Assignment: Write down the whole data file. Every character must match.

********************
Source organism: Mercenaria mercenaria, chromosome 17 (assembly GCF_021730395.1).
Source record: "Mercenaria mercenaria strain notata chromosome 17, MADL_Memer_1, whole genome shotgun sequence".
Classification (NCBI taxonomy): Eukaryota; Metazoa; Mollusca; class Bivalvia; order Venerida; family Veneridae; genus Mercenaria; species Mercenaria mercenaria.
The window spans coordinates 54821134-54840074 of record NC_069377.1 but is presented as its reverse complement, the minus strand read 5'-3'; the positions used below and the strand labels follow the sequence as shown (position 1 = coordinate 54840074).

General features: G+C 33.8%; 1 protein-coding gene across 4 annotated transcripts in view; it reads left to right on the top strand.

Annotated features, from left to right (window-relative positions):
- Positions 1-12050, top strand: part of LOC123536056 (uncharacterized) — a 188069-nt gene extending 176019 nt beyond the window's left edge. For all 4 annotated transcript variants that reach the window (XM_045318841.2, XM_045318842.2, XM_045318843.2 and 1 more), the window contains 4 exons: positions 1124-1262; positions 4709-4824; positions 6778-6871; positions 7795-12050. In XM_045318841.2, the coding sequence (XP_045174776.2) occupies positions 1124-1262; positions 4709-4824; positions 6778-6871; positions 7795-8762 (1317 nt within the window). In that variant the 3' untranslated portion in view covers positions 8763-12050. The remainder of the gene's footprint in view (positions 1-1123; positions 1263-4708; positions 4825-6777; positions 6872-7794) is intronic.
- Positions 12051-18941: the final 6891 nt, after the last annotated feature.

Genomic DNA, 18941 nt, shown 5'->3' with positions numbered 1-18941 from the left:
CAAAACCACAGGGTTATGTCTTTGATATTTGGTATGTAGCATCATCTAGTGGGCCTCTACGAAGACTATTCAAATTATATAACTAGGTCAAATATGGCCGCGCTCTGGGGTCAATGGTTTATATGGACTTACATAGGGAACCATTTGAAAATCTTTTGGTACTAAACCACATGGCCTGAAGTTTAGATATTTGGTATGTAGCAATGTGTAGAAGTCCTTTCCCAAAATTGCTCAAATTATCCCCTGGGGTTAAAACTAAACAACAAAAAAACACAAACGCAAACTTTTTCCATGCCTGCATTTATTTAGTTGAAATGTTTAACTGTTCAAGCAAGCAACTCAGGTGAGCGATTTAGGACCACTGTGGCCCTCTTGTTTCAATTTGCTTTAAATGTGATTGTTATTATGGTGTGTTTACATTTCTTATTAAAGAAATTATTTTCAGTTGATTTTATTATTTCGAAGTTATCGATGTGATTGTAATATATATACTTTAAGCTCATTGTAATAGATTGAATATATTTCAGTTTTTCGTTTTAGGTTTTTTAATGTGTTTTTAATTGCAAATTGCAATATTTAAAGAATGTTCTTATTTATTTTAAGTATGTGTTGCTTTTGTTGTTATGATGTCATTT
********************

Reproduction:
Source organism: Mercenaria mercenaria, chromosome 17 (assembly GCF_021730395.1).
Source record: "Mercenaria mercenaria strain notata chromosome 17, MADL_Memer_1, whole genome shotgun sequence".
Classification (NCBI taxonomy): Eukaryota; Metazoa; Mollusca; class Bivalvia; order Venerida; family Veneridae; genus Mercenaria; species Mercenaria mercenaria.
The window spans coordinates 54821134-54840074 of record NC_069377.1 but is presented as its reverse complement, the minus strand read 5'-3'; the positions used below and the strand labels follow the sequence as shown (position 1 = coordinate 54840074).

General features: G+C 33.8%; 1 protein-coding gene across 4 annotated transcripts in view; it reads left to right on the top strand.

Annotated features, from left to right (window-relative positions):
- Positions 1-12050, top strand: part of LOC123536056 (uncharacterized) — a 188069-nt gene extending 176019 nt beyond the window's left edge. For all 4 annotated transcript variants that reach the window (XM_045318841.2, XM_045318842.2, XM_045318843.2 and 1 more), the window contains 4 exons: positions 1124-1262; positions 4709-4824; positions 6778-6871; positions 7795-12050. In XM_045318841.2, the coding sequence (XP_045174776.2) occupies positions 1124-1262; positions 4709-4824; positions 6778-6871; positions 7795-8762 (1317 nt within the window). In that variant the 3' untranslated portion in view covers positions 8763-12050. The remainder of the gene's footprint in view (positions 1-1123; positions 1263-4708; positions 4825-6777; positions 6872-7794) is intronic.
- Positions 12051-18941: the final 6891 nt, after the last annotated feature.

Genomic DNA, 18941 nt, shown 5'->3' with positions numbered 1-18941 from the left:
CAAAACCACAGGGTTATGTCTTTGATATTTGGTATGTAGCATCATCTAGTGGGCCTCTACGAAGACTATTCAAATTATATAACTAGGTCAAATATGGCCGCGCTCTGGGGTCAATGGTTTATATGGACTTACATAGGGAACCATTTGAAAATCTTTTGGTACTAAACCACATGGCCTGAAGTTTAGATATTTGGTATGTAGCAATGTGTAGAAGTCCTTTCCCAAAATTGCTCAAATTATCCCCTGGGGTTAAAACTAAACAACAAAAAAACACAAACGCAAACTTTTTCCATGCCTGCATTTATTTAGTTGAAATGTTTAACTGTTCAAGCAAGCAACTCAGGTGAGCGATTTAGGACCACTGTGGCCCTCTTGTTTCAATTTGCTTTAAATGTGATTGTTATTATGGTGTGTTTACATTTCTTATTAAAGAAATTATTTTCAGTTGATTTTATTATTTCGAAGTTATCGATGTGATTGTAATATATATACTTTAAGCTCATTGTAATAGATTGAATATATTTCAGTTTTTCGTTTTAGGTTTTTTAATGTGTTTTTAATTGCAAATTGCAATATTTAAAGAATGTTCTTATTTATTTTAAGTATGTGTTGCTTTTGTTGTTATGATGTCATTT